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The Evolution of Teeth

SCMC 4-5-2013 copyby Chris Edwards, DDS

April/May 2013

Oral Bacteria Less Diverse Than Historic Populations

THE EVOLUTION OF TEETH over the last 7,500 years shows that humans today have less diverse oral bacteria than historic populations. Scientists believe that this has contributed to the chronic oral diseases that are prevalent in today’s society. The DNA of calcified bacteria on the teeth of humans throughout history sheds light on the evolving diet and behavior from the Stone Age to modern day.

 

Researchers from the University of Adelaide’s Australian Centre for Ancient DNA published a recent study in Nature Genetics in which they state that in their study of the evolution of teeth over the last 7,500 years shows that humans today have less diverse oral bacteria than historic populations. Scientists believe that this has contributed to the chronic oral diseases that are prevalent in today’s society. The authors state that analyzing the DNA of calcified bacteria on the teeth of humans throughout history sheds light on the health consequences of the evolving diet and behavior from the Stone Age to modern day.

‘Manufactured’ Food A Factor

Negative changes in the bacteria of our mouths happened primarily when we moved from being hunter-gatherers to farmers and then when we passed the Industrial Revolution and started manufacturing food.

The study leader, Professor Alan Cooper said, “this is the first record of how our evolution over the last 7,500 years has impacted the bacteria we carry with us, and the important health consequences. Oral bacteria in modern man are markedly less diverse than historic populations and this is thought to contribute to chronic oral and other diseases in post-industrialized lifestyles. The modern mouth basically exists in a permanent disease state.”

Sugar Uses Many Monikers

In the United States our food is saturated with sugar, which is frequently hidden and goes by many other names, such as honey, rice syrup, organic dehydrated cane juice, agave nectar, barley malt syrup, corn sweetener, dextrin, dextrose, fructose, saccharine, sucrose, maltose, lactose, glucose, high fructose-corn syrup, fruit juice concentrates, invert sugar, maltodextrin, malt syrup, maple syrup, molasses, raw sugar, sorghum, treacle and turbinado sugar. Bacteria love refined carbohydrates as well as fruit sugars.

Things don’t appear to be getting any better any time in the near future. There is talk of food conglomerates trying to add the highly addictive aspartame and sorbital into our dairy products without labeling. The benefit appears to be solidly in the food conglomerates favor, as it would just perpetuate the sugar addiction and the permanent disease state, which equals ill health.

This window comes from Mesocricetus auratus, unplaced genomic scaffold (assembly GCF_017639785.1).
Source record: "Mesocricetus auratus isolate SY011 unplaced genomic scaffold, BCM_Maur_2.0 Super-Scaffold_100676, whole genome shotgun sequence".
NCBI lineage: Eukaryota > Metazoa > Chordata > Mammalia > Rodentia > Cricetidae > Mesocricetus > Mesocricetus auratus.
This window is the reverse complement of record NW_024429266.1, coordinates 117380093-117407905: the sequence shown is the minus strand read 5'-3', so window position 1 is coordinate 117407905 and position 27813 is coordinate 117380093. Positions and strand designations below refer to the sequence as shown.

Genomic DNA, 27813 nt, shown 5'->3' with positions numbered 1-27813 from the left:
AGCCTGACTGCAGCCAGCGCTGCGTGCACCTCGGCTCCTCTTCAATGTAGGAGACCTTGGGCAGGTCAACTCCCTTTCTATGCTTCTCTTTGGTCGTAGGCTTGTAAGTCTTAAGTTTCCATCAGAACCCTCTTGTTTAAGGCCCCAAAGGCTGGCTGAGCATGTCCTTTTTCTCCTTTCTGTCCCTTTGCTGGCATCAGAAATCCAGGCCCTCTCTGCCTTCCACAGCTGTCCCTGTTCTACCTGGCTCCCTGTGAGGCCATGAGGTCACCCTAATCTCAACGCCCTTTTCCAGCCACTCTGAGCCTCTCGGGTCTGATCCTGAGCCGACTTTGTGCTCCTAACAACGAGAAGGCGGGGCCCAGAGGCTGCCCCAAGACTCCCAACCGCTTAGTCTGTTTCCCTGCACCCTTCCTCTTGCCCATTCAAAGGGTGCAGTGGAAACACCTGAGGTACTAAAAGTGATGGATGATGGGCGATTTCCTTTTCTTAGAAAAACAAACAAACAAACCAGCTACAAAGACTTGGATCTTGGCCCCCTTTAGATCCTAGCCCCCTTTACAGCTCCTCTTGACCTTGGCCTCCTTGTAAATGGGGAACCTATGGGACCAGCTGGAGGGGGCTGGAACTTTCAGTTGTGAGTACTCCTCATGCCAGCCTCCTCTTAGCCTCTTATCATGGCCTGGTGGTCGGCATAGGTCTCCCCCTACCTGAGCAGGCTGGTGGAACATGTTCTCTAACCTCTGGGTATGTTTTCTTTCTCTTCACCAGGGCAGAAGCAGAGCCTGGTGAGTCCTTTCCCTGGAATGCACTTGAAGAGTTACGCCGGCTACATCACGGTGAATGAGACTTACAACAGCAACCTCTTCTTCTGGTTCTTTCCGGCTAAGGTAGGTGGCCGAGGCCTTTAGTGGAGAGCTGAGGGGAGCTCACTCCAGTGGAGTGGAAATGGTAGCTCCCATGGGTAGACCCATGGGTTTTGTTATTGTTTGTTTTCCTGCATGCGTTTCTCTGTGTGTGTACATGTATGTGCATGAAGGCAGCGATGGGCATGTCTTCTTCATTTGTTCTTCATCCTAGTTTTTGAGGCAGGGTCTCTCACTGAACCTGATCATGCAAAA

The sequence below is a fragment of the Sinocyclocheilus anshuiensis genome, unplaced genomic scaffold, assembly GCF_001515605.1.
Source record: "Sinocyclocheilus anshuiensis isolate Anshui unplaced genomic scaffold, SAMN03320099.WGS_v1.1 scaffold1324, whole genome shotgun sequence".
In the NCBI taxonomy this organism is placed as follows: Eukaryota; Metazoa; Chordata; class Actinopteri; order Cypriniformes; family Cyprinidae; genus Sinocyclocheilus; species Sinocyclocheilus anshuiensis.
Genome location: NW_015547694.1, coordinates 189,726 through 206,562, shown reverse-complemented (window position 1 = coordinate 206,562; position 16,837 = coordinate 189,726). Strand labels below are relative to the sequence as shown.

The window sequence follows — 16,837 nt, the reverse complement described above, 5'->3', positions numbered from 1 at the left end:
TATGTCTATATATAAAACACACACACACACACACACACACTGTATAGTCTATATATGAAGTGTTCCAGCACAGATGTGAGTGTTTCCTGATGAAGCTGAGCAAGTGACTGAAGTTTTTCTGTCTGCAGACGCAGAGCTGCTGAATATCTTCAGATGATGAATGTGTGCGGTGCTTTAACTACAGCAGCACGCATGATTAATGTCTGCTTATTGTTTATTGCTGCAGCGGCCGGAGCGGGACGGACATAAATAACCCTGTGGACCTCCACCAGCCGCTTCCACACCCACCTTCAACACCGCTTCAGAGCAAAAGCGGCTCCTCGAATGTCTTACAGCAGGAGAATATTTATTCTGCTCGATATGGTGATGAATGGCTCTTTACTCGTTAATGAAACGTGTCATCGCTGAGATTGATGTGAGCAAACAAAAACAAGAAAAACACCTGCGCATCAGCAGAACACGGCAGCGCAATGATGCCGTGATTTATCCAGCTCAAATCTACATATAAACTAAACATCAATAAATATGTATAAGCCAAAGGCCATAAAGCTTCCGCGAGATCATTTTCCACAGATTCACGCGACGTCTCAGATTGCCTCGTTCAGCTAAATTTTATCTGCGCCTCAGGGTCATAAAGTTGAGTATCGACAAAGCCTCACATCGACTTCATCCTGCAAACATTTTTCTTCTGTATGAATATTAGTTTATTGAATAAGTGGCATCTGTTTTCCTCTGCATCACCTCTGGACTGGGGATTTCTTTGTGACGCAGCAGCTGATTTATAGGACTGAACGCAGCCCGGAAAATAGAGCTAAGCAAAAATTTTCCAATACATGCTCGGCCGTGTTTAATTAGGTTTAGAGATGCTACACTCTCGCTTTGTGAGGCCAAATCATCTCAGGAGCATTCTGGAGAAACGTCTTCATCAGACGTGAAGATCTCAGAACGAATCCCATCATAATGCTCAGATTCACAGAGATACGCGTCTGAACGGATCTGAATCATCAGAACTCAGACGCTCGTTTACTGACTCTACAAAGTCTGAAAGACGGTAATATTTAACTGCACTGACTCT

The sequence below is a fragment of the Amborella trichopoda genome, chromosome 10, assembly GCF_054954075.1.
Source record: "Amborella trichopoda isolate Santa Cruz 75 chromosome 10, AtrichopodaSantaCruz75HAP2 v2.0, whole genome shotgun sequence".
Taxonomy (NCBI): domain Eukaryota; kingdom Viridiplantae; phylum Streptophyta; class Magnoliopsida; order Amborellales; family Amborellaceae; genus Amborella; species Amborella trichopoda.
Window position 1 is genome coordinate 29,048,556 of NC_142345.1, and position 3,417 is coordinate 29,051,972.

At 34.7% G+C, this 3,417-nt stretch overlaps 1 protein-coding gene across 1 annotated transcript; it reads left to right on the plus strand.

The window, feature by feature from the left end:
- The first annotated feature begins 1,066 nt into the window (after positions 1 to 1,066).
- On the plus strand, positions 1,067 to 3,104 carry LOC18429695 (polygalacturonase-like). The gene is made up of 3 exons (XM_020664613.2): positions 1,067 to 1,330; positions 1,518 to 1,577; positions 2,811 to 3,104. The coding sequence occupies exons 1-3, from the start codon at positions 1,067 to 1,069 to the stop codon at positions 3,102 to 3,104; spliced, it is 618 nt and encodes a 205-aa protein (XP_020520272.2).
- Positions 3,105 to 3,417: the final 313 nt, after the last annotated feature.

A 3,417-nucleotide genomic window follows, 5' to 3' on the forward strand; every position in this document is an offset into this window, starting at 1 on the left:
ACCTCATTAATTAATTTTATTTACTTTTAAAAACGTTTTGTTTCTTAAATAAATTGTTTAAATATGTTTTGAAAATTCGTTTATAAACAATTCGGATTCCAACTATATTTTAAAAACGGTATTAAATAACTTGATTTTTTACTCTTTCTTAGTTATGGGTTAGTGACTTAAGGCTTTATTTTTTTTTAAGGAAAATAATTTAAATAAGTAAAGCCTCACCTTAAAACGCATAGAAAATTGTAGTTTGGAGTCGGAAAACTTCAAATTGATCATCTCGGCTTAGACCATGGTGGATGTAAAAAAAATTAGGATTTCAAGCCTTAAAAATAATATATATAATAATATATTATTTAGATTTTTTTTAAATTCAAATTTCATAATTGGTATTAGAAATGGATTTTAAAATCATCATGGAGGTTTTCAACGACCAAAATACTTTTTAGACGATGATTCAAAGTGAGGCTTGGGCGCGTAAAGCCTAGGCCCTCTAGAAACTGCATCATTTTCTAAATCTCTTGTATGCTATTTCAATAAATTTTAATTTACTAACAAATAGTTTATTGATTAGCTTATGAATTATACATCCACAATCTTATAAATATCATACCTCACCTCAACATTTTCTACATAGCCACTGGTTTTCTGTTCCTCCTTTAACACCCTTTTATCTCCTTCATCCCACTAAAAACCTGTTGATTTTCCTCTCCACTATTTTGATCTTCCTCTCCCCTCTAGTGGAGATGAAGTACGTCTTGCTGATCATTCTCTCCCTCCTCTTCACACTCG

Oral Health, Systemic Health Related

The condition of the mouth has been shown to have a close association with overall systemic health. Oral disease, such as caries and gingivitis, contribute to diabetes, heart disease and pre term births of newborn babies. In these instances, the main bacterium that ruins the homeostatic beneficial ecology in the mouth is the streptococcus mutans. It is opportunistic, thrives on excessive sugar consumption, and secretes acid, which leads to an acidic pH balance in the mouth.

To maintain oral health, brush and floss daily, and be sure to get regular dental check-ups and cleanings to remove any plaque buildup. Being mindful of the sugar content in the foods you eat is a challenge but not impossible. If you can’t resist and drink a soda or eat candy, do so all at once and then rinse your mouth with water or brush your teeth. This is better than sipping on a soda or eating candy all day.

Xylitol Beneficial, Recommended

Xylitol, which is a natural sweetener known as a sugar alcohol, is an excellent product that actually changes the pH of the mouth’s ecology, and helps to protect against oral disease. The streptococcus mutans love all sugars, Xylitol included. However, when the bacterium ingests Xylitol it can no longer reproduce and stops secreting the sticky substance that becomes plaque or biofilm.

Xylitol comes in a crystallized powdered form and is also available in candy, gum, toothpaste and mouth rinses. Four to six grams of Xylitol spaced out throughout the day is enough to change the pH of the mouth from an acidic, disease-causing platform to a more alkaline one. Acidic conditions lead to demineralization of the tooth enamel that results in dental disease. Higher pH, more alkaline conditions, lead to remineralization of the tooth and the reversal of the decay process in early caries.

When purchasing Xylitol products, be sure that Xylitol is listed as the number one or two ingredient in the product. These products are found at health food stores and at Smile Design & Wellness Center. It can be deadly to dogs so make sure you keep it away from your pets.

Although we are fighting an uphill battle, good oral hygiene, coupled with excellent flossing and brushing and a healthy diet is very effective at promoting and maintaining good oral health.

 

Dr. Edwards graduated from the United States Merchant Marine Academy and Temple University School of Dentistry. He completed a general practice residency at the Queens Medical Center in Honolulu. To reach Dr. Edwards you may call 321-751-7775 or visit www.SDICFL.com